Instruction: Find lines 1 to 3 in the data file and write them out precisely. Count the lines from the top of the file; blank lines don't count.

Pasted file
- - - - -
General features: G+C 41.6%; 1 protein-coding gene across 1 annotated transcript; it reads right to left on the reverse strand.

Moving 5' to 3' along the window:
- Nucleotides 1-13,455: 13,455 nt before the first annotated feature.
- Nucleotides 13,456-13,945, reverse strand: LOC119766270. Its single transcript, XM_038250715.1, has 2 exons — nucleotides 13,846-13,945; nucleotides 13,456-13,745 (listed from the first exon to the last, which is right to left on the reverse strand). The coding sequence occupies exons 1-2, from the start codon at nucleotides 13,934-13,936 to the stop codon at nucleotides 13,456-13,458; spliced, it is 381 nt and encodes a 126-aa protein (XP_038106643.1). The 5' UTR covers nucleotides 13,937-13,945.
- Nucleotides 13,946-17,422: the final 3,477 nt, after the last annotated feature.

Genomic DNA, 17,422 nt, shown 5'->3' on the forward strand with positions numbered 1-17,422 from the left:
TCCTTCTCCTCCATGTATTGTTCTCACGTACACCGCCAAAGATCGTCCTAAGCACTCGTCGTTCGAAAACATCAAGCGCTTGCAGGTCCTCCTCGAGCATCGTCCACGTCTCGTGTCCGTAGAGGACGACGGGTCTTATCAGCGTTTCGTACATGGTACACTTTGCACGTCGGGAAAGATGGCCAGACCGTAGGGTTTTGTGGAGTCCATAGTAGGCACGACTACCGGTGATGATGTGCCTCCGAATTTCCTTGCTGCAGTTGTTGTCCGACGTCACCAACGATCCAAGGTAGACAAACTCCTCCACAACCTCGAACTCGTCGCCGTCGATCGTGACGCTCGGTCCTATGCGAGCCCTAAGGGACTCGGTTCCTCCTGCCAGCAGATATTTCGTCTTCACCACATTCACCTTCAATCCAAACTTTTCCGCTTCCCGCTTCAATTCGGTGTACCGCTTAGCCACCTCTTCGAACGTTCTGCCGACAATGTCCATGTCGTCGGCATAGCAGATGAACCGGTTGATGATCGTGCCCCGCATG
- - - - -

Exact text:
General features: G+C 41.6%; 1 protein-coding gene across 1 annotated transcript; it reads right to left on the reverse strand.

Moving 5' to 3' along the window:
- Nucleotides 1-13,455: 13,455 nt before the first annotated feature.